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A combination of different nationalities provides Nyingchi with a diversity of festivals. Tibetans in the Kongpo area (Nyingchi County, Kongpo Gyamda County and Miling County) celebrate their festivals differently from other Tibetan areas while the Menpa and Luopa Peoples in Pemako and Dzayul are in step with the general trend. As the place where the Bon religion originated, Nyingchi is also the venue for many Bonpo religious festivals.  

Kongpo New Year (Kongpo Losar) People in the Kongpo area celebrate an earlier New Year Festival than other Tibetan areas. It is on the first day of October in Tibetan calendar and is the most representative festival of the Kongpo area. Legend has it that the Kongpo people had celebrated the New Year on the same day as other Tibetan areas, i.e. January 1 st in Tibetan calendar, and it was in the seventh century that the date was changed. This was a time of conflict between certain northern tribes and the Kongpos. With the New Year celebrations imminent, soldiers were reluctant to leave their hometown for fear of missing the festivities. As an inducement to them, the king decided to bring forward the New Year celebrations. The Kongpos successfully drove their aggressors from their hometown and the custom of an earlier New Year Festival was retained as a commemoration of the great event.

An interesting custom of the Kongpo New Year is the feast provided for dogs. On New Year's Eve, every Kongpo family is supposed to prepare a sumptuous feast for their dogs. That includes cuo, a meal made of Tsamba, and beef, mutton, fruits, yak butter, etc, in the belief that that dogs' food choices are determined by God and able to foretell the fortunes of the coming year. By eating cuo the dogs foretell a good crop harvest, butters represent prosperity in animal husbandry while fruits symbolize productive orchards. It is considered bad luck if dogs tend to go for the meat or bark and break the plates. On New Year's Eve, people also drive 'ghosts' out of the house by throwing cobbles into corners and pouring chang onto torches. Having shut the door to cut off the ghosts' way back, the family then gather to roast a food made of yak butter, cheese crumbs and wheat flour. The more that is eaten the better as it will overload ghosts and so prevent them from carrying people away in the middle of the night.

The first day of the New Year is for making offerings to the Harvest Goddess. The family bring offerings and chang to their most productive field, and then erect a pine branch upon which to hang prayer flags. Juniper incenses being burned, people sing and dance to pray for a good harvest in the coming year. On the second day the men compete in whistling arrow shooting contests*, horse racing and wresting, etc and the night is spent singing, dancing and drinking chang around campfires. Large commodity fairs are held during the festival in recent years, with a wide range of Tibetan goods on sale.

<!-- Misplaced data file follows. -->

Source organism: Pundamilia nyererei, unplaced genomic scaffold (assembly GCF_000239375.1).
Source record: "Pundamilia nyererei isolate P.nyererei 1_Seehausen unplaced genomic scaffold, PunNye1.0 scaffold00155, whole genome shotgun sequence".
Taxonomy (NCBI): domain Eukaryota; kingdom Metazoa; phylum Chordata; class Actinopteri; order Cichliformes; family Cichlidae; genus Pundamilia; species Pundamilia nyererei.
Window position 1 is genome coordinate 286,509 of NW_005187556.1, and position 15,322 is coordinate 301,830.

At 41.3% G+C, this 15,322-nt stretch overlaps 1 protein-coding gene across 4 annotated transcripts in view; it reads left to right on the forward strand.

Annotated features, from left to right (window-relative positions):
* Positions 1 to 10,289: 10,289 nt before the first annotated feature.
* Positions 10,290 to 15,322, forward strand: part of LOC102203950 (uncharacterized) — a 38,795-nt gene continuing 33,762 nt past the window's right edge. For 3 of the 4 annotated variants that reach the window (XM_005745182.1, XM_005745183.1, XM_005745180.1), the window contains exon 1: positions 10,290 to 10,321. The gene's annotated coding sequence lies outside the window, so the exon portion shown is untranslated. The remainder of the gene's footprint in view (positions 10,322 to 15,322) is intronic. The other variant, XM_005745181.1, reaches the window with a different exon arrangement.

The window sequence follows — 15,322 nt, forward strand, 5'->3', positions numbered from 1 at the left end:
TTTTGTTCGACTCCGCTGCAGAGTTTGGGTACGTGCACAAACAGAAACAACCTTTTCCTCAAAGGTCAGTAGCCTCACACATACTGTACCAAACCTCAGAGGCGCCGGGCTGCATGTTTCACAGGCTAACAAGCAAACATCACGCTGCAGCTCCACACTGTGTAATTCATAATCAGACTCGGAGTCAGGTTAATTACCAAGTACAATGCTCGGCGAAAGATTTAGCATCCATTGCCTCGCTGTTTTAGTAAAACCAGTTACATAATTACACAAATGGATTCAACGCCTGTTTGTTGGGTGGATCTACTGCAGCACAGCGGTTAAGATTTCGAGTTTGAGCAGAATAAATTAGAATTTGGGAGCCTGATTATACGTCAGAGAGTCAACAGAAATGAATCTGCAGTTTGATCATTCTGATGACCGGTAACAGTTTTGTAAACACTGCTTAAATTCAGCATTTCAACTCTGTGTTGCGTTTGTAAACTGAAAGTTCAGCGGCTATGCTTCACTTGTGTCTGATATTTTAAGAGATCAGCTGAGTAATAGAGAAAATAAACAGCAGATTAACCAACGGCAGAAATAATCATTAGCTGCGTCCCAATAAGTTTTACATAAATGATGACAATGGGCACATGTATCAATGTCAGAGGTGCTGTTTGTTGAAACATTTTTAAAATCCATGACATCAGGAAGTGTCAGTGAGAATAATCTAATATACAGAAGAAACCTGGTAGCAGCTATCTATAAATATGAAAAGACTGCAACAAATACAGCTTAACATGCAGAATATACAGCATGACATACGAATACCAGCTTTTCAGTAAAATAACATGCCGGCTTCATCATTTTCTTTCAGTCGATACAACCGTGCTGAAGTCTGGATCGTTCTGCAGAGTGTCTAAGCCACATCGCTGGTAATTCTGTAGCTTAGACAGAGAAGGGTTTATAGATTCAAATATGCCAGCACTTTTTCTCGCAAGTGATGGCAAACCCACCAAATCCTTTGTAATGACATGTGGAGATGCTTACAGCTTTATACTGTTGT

Whistling arrow shooting contests: typical of the Kongpo area, the contests have a history of over 1,500 years and are notable throughout Tibet for the exquisite and amazing whistling arrows. The arrowheads are pierced so as to make sounds when the arrows are shot. Held on festivals and harvest celebrations, the competitions are usually accompanied by songs and dances.

Nyangpu Lhasu Festival 'Nyangpu Lhasu' in Tibetan means the Nyang people (people who live by the Nyang River) pray for a sacred gem. It is one of the traditional festivals of Bon, falling on August 10 th in every Year of the Horse in the Tibetan calendar. This custom has a history of over 600 years, and relates to a special gem that had been enshrined in the Kongpo area and acquired through trickery by neighboring tribes. Following the loss of the precious gem, the Kongpo people suffered from years of famines and plagues. The Kongpos later turned to a Bonpo, who told them that a ritual of prayers on the day on which the gem was taken would bring it back. The sacred gem was finally returned and the festival commemorates the event. 

The festival includes rituals, dances and horse racing contests, all of which are to prevent evils and to ensure good harvests. As one of the most influential festivals among the Bonpos, it is not only for the Bon followers of the Kongpo areas but attracts the attendance of many people from other parts of Tibet.  

Eagle Festival This festival commemorates the first abbot of the Sagya Genqen Monastery, a time-honored Bonpo monastery on Mt. Bon-ri . It is said that when the prestigious master passed away, a huge eagle flew from nowhere, guiding the body until it was settled in a newly-built memorial pagoda. Once the ritual was finished, the eagle circled around the pagoda three times and then left. The Bon believers henceforth regarded the eagle as an incarnation of the master and on every April 13 th (the day on which the pagoda was built) to April 15 th in the Tibetan calendar, there are religious rituals and the Kongpo dance in the monastery in memory of the master. Offerings are made to the eagle, which is believed to make a yearly return to the festival.  

Saka Dawa Festival Every April 15 th on the Saka Dawa Festival, it is the custom for Bonpos in the Kongpo area to walk around Mt. Bon-ri while Buddhists walk around the Basum Lake . The directions in which they circumambulate are converse: Bonpos in anti-clockwise whereas Buddhists in clockwise, so are the prayer wheels. Religious rituals are also carried out during the festival.

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